The Greene County Sheriff’s Office will once again accept municipal prisoners after the county and city of Springfield reached a jail agreement, ending a more than two-year impasse.
Presiding Commission Bob Cirtin made the announcement during a press conference Friday afternoon.
“The Greene County Commission and the Sheriff’s Office has reached an agreement with the city of Springfield to once again accept Springfield municipal prisoners and to help us manage the jail,” said Cirtin.
The agreement amends the 1997 Law Enforcement Sales Tax agreement and settles the lawsuits surrounding the use of the Justice Center. The legal issues surfaced after Sheriff Jim Arnott closed the jail to municipal prisoners on April 1, 2015, due to overcrowding.
Cirtin called Friday’s deal a short term fix.
“The issues that we struggle with is not just a jail problem. It is a criminal justice problem in Greene County. The jail is just the symptom that we have to deal with immediately,” he said.
Commissions hope relief will come in the form of a new sales tax it’ll ask voters to approve in the coming months. If it passes, the county agrees to allocate the funding to expand the jail while Springfield will commit $2 million toward its construction. Payments by the city would be made annually at $200,000 for 10 years.
Within 36 months of voters passing a new county sales tax, the sheriff will guarantee 48- bed capacity for Springfield municipal inmates to be housed in the Justice Center at no additional cost to the city.
“We have a serious problem here and we’re working on it and I think everyone is on board to work together,” said Arnott.
Arnott has also agreed to transport a minimum of up to 35 municipal prisoners per day to jail facilities outside of Greene County, and return inmates back to the Justice Center upon being released at no cost to the city.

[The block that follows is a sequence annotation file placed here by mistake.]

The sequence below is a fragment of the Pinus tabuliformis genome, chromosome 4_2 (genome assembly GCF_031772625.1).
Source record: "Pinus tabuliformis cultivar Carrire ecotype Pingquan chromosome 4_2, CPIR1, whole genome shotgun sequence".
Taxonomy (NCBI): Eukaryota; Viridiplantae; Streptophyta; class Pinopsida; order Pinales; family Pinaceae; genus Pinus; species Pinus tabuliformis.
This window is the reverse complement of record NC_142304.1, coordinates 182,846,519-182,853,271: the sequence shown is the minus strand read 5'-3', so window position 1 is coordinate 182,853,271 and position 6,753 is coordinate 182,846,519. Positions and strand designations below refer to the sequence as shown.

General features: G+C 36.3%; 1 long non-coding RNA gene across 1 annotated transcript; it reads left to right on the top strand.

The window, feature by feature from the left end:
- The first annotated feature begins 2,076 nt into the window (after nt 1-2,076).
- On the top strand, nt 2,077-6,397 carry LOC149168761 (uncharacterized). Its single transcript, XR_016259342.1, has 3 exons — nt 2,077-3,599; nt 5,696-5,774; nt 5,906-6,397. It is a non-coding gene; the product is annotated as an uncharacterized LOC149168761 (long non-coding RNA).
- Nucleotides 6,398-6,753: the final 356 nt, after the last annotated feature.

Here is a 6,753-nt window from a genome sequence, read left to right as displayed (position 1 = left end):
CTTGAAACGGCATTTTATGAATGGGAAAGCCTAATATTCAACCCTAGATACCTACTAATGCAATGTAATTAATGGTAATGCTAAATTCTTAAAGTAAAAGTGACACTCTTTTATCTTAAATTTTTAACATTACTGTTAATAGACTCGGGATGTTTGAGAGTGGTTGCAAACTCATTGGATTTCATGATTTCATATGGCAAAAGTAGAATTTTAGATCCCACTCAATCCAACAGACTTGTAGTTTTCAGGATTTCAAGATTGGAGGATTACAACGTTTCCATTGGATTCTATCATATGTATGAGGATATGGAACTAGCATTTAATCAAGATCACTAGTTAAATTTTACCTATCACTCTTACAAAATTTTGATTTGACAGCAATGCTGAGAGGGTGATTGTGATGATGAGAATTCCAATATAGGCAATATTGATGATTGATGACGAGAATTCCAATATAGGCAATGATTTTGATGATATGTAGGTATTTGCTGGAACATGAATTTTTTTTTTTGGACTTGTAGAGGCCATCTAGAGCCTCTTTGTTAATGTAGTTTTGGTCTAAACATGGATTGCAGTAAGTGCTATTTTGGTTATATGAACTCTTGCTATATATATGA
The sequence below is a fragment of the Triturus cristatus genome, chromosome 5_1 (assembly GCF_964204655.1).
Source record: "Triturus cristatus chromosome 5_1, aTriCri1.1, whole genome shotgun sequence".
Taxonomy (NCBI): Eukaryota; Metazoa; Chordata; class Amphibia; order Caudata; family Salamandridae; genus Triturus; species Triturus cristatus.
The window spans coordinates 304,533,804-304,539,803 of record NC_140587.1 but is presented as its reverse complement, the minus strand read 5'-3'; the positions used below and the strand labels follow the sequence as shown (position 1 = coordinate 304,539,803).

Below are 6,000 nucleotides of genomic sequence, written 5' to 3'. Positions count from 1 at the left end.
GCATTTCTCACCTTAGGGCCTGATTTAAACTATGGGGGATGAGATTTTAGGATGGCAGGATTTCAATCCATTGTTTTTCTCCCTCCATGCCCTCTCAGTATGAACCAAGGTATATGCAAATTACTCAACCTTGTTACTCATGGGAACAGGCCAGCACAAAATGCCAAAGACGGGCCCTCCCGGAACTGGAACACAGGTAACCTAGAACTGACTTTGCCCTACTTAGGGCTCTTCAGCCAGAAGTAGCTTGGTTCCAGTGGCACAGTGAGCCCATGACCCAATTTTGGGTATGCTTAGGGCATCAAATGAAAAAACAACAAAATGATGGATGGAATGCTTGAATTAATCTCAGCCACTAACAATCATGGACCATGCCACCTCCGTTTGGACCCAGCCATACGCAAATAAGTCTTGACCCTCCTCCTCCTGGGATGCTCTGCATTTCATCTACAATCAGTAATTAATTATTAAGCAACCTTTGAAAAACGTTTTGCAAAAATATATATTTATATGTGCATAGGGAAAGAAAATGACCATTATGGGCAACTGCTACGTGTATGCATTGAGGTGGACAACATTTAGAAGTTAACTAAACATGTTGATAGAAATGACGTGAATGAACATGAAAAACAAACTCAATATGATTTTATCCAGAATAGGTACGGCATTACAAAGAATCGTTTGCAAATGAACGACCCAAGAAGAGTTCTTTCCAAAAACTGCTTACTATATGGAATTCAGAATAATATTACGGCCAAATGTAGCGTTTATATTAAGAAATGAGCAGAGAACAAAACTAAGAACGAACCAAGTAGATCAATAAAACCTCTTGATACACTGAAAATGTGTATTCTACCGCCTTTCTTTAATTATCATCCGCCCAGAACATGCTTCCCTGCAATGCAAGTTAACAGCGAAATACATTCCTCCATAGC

The jail’s current capacity is 601. Arnott said Friday it were 796 inmates, meaning many prisoners are being housed in other counties.
“It’s not that we weren’t doing anything [these past two years], I wanna emphasize that for folks,” said Police Chief Paul Williams. “We’ve always been talking about how to get to an endgame here and get us past the lawsuits and get us past the short-term solution into a potential long-term solution. So this does that.”
According to the agreement, each party will have the opportunity to revisit the overall agreement regularly, starting in 2027. If a consensus can’t be reached to continue or renegotiate the agreement, it will expire on December 31, 2037, and future proceeds from the 1997 Law Enforcement Sales Tax will be paid into a third-party escrow account until the parties execute a written extension agreement.
The jail, which opened in 2001, was originally intended to hold 500 inmates. Just two years later it reached capacity for the first time. It underwent a slight remodel in 2014 to expand to its current capacity. A few months after Sheriff Arnott announced he would no longer accept people arrested on municipal charges, the city sued him and the county commission, citing violation of the 1997 agreement. The city started paying to house its prisoners in other counties earlier this year.
Follow Scott Harvey on Twitter: @scottksmu